By John Hutchinson
The ultimate question — why live?
What are we doing on a tiny sphere which spins like a top as it orbits a fireball in space the only hospitable planet we know of in the universe!
Each revolution and rotation brings changes, challenges and new experiences — ever confronting us with the enigmas of existence and the ultimate question — why are we here?
I remember a troubled teenager — desperately needing something to get him going. He helped on the farm, and for days rarely spoke. One day he said, “Do you know what my problem is? — I’ve got nothing to live for — I’m bored out of my wits, and if there’s a tablet which would kill me — told me about his mates. He said, “They don’t care whether they’re dead or alive.”
That’s truly tragic. Young guys charged with energy and potential yet brooding in boredom, on a stony road to nowhere. But, that’s not how it should be.
Time and place
We’re given time and space but need to remember we’ll run out of days. We get just one shot at life and need to get it right.
Some find it too hard and self destruct. One such person said all he wanted was to be happy. But, happiness eluded him.
Happiness and meaning eludes many who give in to futility and say ‘no’ to living.
Life’s an unpredictable road of twists and turns, potholes and jagged stones — you never know what’s around the next bend.
It’s when we’re up against it that questions of meaning will most likely surface in our thinking. The great sufferer, Job, said, “Why was I born to suffer like this?”
Imagine the thoughts of those who tried to stay sane in prison of war camps and those feebly trying to move their feet in the horrid and inhumane death marches.
When diagnosed of terminal illness it’s hard to think straight about life’s purpose? Those afflicted with unexpected tragedy and loss ask the never ending question, ‘why?’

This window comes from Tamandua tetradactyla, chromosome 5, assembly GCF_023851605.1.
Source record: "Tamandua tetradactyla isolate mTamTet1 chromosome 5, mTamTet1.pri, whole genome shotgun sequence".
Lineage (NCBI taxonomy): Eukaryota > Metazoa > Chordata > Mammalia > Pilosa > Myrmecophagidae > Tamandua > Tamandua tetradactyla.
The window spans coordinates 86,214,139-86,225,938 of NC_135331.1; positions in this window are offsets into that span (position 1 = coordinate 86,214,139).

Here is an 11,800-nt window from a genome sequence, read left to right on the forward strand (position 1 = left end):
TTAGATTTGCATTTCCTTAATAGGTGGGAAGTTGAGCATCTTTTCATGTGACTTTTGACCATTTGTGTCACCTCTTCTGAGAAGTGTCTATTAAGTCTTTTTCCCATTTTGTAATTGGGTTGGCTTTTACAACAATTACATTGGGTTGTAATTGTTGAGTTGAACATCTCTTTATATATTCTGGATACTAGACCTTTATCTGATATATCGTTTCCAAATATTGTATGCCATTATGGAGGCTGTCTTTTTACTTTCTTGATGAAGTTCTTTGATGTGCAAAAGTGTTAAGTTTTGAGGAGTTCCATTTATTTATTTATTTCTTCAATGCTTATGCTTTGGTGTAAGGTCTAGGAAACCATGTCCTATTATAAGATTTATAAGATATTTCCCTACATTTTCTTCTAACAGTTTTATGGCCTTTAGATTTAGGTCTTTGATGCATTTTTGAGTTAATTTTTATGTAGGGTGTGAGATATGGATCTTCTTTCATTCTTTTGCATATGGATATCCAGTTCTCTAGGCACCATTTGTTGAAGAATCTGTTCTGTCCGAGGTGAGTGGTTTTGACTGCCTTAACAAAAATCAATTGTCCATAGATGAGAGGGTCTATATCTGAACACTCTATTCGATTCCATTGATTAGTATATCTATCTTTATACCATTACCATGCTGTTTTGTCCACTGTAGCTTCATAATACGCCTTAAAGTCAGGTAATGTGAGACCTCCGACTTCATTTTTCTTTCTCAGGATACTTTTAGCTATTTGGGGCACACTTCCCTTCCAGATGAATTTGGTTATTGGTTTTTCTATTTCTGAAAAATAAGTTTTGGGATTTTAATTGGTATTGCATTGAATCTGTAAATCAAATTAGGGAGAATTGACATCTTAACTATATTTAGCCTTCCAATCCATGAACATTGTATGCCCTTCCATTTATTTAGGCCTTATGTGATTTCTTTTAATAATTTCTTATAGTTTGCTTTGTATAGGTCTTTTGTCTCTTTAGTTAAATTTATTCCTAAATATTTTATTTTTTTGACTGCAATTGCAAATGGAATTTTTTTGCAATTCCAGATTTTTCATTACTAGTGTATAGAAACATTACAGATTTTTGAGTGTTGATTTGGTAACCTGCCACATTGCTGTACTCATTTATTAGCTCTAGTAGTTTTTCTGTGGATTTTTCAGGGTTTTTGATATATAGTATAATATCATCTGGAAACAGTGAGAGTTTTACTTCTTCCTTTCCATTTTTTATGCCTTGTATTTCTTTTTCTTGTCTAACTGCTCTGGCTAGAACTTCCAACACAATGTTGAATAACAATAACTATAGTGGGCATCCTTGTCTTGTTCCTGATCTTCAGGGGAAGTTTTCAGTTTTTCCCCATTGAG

There’s a time for everything, they say. The right time is the best time and, if we’re young, there’s no time like the present time.
“Remember your creator in the days of your youth,” says the Bible. Get it right when you’re young and you’ll have it right for the rest of your days.
Young people seem to think they’re indestructible and take risks they’d never take when older. Too many have ended up in crashed cars.
We’re only young once!
Our purpose here was described to some inquisitive philosophers about two thousand years ago. A stranger came to the city of Athens and met with them. They asked him to speak.
In his speech he identified, from God’s point of view, our reason for being here. He said,
‘God gives us life and breath... And has made from one all the nations of men to dwell on the face of the earth, and has determined the times for them to live and the boundaries of their existence that they should seek the Lord and happily find him.’Acts 17:6’
The reason human beings live and move on this unique and wonderful planet is “that they should seek the Lord and happily find Him” (Acts 17:6). How stupendous! Discovering our Creator, finding God Himself!
One reason we’re devoid of meaning, is that we’re taught to believe there’s no influence over matter, no ultimate power. It’s all an incredible fluke, the result of mindless chance.
Purpose, however, is linked directly to creation — to the God who designed us. His purpose must become our purpose. To seek and find God is our ultimate and most urgent quest.
But, how do we find the invisible God?
To the inquirers at Athens the apostle Paul revealed some vital information when he said, ‘…God is not far from anyone of us.’
He’s not far from the despondent teenager — not far from the rejected, troubled and lonely — not far from those doing time in prison — not far from those about to pass from this life. He’s not far from you and me!
The Bible says: “Seek the Lord while He may be found; call on Him while He is near. Let the wicked forsake his way and the evil man his thoughts. Let him turn to the Lord, and He will have mercy on him, and to our God, for He will abundantly pardon” (Isaiah 55:6-7).
• What is the chief end of man?
Man’s chief end is to glorify God, and to enjoy him forever. (Westminster shorter catechism)